We couldn't find any inkling that this press release was credibly linked to Bintou or her managing team, but as it stands, someone needs to get Bintou a new (legit) publicist.

The press release in full:

Ms. Bintou Yawa Schmill is a 28 years old woman and a totally black African breed, 1.71m from Togo but based in Germany. She started her boxing career at a very tender age and now something she did as an amateur has become a success story. She has wickedly and mercilessly punched competitors winning 24 fights and drawing two in the 64Kg welterweight category.

Her history shows that since 2007 as professional boxer she has an unbeatable record of 4 fights and 4 wins including 3 KO.

Her case study is exceptional, she has not only broken the gender rule but she is representing the African continent in a Boxing ring, punching evil out the brains of her competitors. Bintou is the Lioness that roars and the Lions make a way. Now she´s back on stage, live and ready for a face2face catch, one on one.

Any brave hearted out there to sponsor and make a name with Bintou? Bintou needs you to make it happen… a man is a man because of another man –UBUNTU

Photo courtesy of AYLØ.

Interview: AYLØ Bridges His Music & Universe In the 'Clairsentience' EP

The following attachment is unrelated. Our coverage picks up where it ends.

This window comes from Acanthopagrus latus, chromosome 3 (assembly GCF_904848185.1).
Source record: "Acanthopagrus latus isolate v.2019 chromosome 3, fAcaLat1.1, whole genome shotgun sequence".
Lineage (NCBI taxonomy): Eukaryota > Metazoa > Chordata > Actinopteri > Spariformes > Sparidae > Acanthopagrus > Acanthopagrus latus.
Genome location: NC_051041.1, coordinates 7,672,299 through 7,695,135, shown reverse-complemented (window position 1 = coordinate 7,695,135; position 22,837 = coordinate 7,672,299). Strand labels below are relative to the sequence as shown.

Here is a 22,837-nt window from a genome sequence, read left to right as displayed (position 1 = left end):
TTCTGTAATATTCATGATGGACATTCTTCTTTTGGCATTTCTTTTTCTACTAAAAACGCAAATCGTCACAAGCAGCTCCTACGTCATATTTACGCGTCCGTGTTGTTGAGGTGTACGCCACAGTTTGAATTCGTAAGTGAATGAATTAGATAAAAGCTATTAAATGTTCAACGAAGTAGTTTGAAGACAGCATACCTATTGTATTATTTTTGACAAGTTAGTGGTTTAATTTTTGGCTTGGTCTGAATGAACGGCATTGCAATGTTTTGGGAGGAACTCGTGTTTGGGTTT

The Nigerian artist talks about trusting your gut feelings, remedying imposter syndrome and why our identity is best rooted in who we are, rather than what we do.

AYLØ's evolution as an artist has led him to view sensitivity as a gift. As the alté soundscape in the Nigerian scene gains significant traction, his laser focus cuts through the tempting smokescreen of commercial success. AYLØ doesn't make music out of need or habit. It all boils down to the power of feeling. "I know how I can inspire people when I make music, and how music inspires me. Now it's more about the message."

Clairsentience, the title of the Nigerian artist's latest EP, is simply defined as the ability to perceive things clearly. A clairsentient person perceives the world through their emotions. Contrary to popular belief, clairsentience isn't a paranormal sixth sense reserved for the chosen few, our inner child reveals that it's an innate faculty that lives within us before the world told us who to be.

Born in 1994 in Benin City, Nigeria, AYLØ knew he wanted to be a musician since he was six-years-old. Raised against the colorful backdrop of his dad's jazz records and the echoes of church choirs from his mother's vast gospel collections, making music isn't something anyone pushed him towards, it organically came to be. By revisiting his past to reconcile his promising future, he shares that, "Music is about your experiences. You have to live to write shit. Everything adds up to the music."

Our conversation emphasized the importance of trusting your gut feelings, how to remedy imposter syndrome and why our identity is best rooted in who we are, rather than what we do,

This interview has been edited for purposes of brevity and clarity.